The distance of the energy flow will be managed by the grid control algorithms. This market will be very detailed and complex in its function.
      The timing of your energy use and your travel plans, will be used in the process of determinng your energy market biding, storage and consumption. All the while it will be totally in synergy with your needs. Some of your storage made available for sudden need for change. Then automaticly in 5 min your energy bids changed to accommodate the unexpected arrival of your mother inlaw and a few of her friends.

      If this technology was available now we could get through a day with a much flatter and predictable load profile. Just consider 5 million fridges on the grid. The average fridge uses 1.5 KWHrs a day. We could manage that to eliminate several GWatts from the peak without affecting the fridge performance.

      The possibilities of load shifting in coordination with reliable weather forcasting and utilising the variations in wind, solar and time zones across the grid is a huge number. There will be optimum locations for such plant on the grid. At imes batteries may be paid to charge.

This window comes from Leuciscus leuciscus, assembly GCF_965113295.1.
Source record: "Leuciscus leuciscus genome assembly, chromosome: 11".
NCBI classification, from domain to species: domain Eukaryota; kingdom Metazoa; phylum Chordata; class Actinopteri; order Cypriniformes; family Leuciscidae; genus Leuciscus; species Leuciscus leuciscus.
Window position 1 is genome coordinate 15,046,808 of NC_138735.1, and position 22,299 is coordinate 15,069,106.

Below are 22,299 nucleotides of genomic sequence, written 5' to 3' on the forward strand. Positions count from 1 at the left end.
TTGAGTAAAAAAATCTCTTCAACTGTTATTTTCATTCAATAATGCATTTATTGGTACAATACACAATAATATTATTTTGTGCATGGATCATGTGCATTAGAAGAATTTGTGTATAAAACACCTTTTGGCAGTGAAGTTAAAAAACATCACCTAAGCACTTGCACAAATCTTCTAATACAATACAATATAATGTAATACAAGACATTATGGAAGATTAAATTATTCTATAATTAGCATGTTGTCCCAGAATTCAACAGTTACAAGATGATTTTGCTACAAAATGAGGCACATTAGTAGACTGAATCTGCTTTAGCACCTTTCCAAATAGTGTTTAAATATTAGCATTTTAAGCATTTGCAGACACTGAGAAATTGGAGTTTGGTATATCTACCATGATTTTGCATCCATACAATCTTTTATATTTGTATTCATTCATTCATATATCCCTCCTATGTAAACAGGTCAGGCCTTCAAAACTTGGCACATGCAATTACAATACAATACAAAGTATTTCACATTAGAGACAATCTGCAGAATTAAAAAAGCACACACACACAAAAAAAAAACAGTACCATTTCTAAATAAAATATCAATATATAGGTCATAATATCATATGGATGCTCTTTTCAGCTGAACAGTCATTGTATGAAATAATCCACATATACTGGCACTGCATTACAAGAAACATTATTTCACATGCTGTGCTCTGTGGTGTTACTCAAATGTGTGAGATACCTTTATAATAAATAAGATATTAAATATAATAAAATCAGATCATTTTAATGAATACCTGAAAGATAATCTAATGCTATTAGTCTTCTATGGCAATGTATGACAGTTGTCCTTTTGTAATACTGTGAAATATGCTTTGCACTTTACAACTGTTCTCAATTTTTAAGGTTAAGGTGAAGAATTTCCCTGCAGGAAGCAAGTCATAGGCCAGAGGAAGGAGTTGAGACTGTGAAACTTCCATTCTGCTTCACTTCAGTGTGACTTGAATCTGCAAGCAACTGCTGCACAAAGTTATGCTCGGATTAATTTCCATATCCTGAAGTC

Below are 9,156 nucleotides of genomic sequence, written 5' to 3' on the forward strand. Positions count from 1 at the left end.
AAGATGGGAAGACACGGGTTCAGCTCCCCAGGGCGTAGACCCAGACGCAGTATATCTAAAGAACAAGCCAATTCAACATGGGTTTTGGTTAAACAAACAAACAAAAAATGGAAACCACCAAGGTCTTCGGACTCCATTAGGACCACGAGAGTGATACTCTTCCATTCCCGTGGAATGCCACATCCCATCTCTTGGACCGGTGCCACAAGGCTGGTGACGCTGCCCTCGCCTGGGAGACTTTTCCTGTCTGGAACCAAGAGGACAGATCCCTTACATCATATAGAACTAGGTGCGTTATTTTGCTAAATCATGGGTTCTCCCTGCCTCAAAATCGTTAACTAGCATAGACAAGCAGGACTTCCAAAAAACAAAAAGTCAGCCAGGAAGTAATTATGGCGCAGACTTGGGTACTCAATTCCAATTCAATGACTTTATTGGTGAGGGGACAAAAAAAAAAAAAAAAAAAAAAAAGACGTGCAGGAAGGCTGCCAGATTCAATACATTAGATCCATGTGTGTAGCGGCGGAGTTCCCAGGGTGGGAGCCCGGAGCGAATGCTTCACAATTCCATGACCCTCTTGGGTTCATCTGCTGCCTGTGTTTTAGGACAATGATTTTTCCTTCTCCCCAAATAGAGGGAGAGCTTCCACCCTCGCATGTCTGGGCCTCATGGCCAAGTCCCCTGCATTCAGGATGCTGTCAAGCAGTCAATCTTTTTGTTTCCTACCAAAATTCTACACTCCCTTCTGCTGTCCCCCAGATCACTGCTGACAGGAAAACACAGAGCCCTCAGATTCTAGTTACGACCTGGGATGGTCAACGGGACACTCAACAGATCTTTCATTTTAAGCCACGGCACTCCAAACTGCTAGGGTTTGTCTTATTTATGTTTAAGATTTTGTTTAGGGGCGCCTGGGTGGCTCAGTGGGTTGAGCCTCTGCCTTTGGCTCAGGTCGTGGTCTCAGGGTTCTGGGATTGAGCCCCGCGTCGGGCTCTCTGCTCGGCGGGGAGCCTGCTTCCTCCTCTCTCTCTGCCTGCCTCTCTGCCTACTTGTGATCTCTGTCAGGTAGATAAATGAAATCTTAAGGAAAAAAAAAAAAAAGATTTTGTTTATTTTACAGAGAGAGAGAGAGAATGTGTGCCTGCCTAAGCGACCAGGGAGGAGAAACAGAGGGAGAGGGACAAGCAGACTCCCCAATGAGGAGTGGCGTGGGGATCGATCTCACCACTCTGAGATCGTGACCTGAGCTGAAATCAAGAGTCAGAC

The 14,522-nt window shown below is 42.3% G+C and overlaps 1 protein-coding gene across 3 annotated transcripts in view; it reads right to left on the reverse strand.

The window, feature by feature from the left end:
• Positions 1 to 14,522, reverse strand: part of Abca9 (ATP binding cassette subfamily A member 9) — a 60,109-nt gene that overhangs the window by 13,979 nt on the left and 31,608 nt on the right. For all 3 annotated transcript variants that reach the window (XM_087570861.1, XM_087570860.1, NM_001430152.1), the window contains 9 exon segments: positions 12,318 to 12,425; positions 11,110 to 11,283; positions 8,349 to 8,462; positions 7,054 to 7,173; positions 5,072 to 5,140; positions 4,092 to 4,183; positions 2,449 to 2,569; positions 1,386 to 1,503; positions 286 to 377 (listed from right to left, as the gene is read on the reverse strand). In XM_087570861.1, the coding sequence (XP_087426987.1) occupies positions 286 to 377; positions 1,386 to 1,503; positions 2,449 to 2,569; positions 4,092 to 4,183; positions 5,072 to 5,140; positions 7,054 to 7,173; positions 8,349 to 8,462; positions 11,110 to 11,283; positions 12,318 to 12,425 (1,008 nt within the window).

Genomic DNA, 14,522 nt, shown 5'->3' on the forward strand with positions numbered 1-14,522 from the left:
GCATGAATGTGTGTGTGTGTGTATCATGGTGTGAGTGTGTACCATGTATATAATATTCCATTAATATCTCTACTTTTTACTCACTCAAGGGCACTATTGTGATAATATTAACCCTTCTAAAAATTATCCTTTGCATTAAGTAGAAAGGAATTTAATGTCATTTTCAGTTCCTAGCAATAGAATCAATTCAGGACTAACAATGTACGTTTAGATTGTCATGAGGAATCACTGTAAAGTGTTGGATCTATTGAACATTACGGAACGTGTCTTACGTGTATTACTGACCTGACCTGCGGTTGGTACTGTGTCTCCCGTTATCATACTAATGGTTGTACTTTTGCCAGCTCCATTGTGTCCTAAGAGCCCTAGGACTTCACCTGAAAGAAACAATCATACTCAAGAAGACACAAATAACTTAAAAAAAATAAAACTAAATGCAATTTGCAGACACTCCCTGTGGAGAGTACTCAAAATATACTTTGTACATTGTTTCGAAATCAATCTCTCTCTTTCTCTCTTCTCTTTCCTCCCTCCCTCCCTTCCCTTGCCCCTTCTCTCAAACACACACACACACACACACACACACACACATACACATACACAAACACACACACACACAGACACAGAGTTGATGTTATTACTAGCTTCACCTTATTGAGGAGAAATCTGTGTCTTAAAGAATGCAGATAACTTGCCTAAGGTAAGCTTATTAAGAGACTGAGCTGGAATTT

• Andy Saunders

        “the new technologies empowering load shifting, reduce transmission requirements. The cost of energy from your house roof, or the energy made available by turning off your air con and pool pump can be automaticly bid into the “sharing market”. Your load can also be constrained on for stability facas. Indeed, you could be paid to consume energy.”

        Not yet. Would require retail tariffs with pass-through wholesale pricing – none exist as yet.

    • MG

      True, when the battery/PHES is discharging. When it’s charging through, it’s just increasing the demand on those same transmission/distribution lines (unless coupled with a local wind/solar generator). And remember that batteries/PHES are not generators, they are net energy consumers. Charge 1 MWh from the grid, get 0.7-0.8 MWh of energy generation back out.